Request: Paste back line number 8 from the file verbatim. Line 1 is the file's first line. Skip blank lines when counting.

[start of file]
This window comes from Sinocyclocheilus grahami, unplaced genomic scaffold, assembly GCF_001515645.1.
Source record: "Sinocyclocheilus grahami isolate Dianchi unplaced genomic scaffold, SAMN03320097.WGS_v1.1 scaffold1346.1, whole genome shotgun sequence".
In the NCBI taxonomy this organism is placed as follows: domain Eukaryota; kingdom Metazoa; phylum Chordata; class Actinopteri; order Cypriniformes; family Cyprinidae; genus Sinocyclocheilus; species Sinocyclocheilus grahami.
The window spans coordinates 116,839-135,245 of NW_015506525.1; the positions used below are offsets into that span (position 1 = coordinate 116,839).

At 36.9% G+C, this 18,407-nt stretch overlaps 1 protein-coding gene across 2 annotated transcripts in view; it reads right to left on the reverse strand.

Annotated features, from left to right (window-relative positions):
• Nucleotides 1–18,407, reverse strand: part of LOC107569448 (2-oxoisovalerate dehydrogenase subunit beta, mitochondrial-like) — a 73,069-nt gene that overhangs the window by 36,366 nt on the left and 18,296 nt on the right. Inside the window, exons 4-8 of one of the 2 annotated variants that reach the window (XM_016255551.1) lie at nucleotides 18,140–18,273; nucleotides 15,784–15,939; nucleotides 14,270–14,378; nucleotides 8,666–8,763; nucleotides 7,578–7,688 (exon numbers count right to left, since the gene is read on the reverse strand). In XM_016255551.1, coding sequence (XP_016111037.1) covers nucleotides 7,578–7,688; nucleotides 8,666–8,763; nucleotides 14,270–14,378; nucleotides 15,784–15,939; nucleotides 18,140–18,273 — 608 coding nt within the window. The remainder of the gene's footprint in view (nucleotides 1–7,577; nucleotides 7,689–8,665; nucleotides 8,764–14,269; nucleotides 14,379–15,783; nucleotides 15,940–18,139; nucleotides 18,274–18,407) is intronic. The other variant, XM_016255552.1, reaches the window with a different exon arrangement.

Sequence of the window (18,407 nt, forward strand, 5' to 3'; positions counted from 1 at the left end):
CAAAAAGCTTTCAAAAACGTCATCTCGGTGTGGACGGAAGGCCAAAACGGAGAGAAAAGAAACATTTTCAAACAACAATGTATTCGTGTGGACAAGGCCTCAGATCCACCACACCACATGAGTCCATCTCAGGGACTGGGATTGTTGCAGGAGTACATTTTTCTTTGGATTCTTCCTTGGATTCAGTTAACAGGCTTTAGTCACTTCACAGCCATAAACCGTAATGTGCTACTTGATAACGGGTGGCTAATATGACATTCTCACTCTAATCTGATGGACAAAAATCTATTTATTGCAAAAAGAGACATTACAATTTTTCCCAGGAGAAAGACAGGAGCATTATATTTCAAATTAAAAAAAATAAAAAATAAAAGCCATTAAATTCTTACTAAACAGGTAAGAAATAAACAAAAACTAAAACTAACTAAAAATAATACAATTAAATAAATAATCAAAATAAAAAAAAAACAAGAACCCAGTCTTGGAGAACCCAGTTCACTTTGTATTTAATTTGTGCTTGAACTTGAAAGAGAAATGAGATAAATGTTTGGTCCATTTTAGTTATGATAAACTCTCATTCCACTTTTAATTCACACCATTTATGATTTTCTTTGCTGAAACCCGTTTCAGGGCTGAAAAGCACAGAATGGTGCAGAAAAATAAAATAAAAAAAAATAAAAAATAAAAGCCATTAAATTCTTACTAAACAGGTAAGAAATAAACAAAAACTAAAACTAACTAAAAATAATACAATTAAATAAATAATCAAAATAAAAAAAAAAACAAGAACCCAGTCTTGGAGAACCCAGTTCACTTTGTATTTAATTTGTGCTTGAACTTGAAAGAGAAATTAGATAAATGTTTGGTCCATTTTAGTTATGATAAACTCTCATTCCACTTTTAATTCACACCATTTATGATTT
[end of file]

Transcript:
Sequence of the window (18,407 nt, forward strand, 5' to 3'; positions counted from 1 at the left end):